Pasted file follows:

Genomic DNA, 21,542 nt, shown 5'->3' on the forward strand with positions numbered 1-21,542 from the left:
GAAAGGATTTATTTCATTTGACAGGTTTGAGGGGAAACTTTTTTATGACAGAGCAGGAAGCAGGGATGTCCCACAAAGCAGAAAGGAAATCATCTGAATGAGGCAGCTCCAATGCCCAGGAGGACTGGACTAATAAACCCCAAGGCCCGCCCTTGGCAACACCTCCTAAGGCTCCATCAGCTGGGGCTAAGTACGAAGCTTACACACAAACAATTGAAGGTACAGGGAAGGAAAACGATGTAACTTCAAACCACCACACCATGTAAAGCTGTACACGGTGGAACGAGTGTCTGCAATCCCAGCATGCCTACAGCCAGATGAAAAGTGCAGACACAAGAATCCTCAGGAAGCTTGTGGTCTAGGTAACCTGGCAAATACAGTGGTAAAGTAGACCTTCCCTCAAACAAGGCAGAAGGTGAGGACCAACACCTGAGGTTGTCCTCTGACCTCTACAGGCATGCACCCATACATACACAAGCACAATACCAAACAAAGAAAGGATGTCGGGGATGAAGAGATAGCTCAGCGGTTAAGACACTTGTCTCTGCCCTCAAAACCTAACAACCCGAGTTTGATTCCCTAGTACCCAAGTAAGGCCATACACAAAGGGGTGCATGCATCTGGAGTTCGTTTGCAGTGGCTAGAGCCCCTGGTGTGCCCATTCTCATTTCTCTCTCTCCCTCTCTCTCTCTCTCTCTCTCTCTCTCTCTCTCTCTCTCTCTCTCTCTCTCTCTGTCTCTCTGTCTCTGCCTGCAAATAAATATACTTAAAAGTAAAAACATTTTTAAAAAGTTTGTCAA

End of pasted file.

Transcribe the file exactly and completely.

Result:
Genomic DNA, 21,542 nt, shown 5'->3' on the forward strand with positions numbered 1-21,542 from the left:
GAAAGGATTTATTTCATTTGACAGGTTTGAGGGGAAACTTTTTTATGACAGAGCAGGAAGCAGGGATGTCCCACAAAGCAGAAAGGAAATCATCTGAATGAGGCAGCTCCAATGCCCAGGAGGACTGGACTAATAAACCCCAAGGCCCGCCCTTGGCAACACCTCCTAAGGCTCCATCAGCTGGGGCTAAGTACGAAGCTTACACACAAACAATTGAAGGTACAGGGAAGGAAAACGATGTAACTTCAAACCACCACACCATGTAAAGCTGTACACGGTGGAACGAGTGTCTGCAATCCCAGCATGCCTACAGCCAGATGAAAAGTGCAGACACAAGAATCCTCAGGAAGCTTGTGGTCTAGGTAACCTGGCAAATACAGTGGTAAAGTAGACCTTCCCTCAAACAAGGCAGAAGGTGAGGACCAACACCTGAGGTTGTCCTCTGACCTCTACAGGCATGCACCCATACATACACAAGCACAATACCAAACAAAGAAAGGATGTCGGGGATGAAGAGATAGCTCAGCGGTTAAGACACTTGTCTCTGCCCTCAAAACCTAACAACCCGAGTTTGATTCCCTAGTACCCAAGTAAGGCCATACACAAAGGGGTGCATGCATCTGGAGTTCGTTTGCAGTGGCTAGAGCCCCTGGTGTGCCCATTCTCATTTCTCTCTCTCCCTCTCTCTCTCTCTCTCTCTCTCTCTCTCTCTCTCTCTCTCTCTCTCTCTCTCTGTCTCTCTGTCTCTGCCTGCAAATAAATATACTTAAAAGTAAAAACATTTTTAAAAAGTTTGTCAA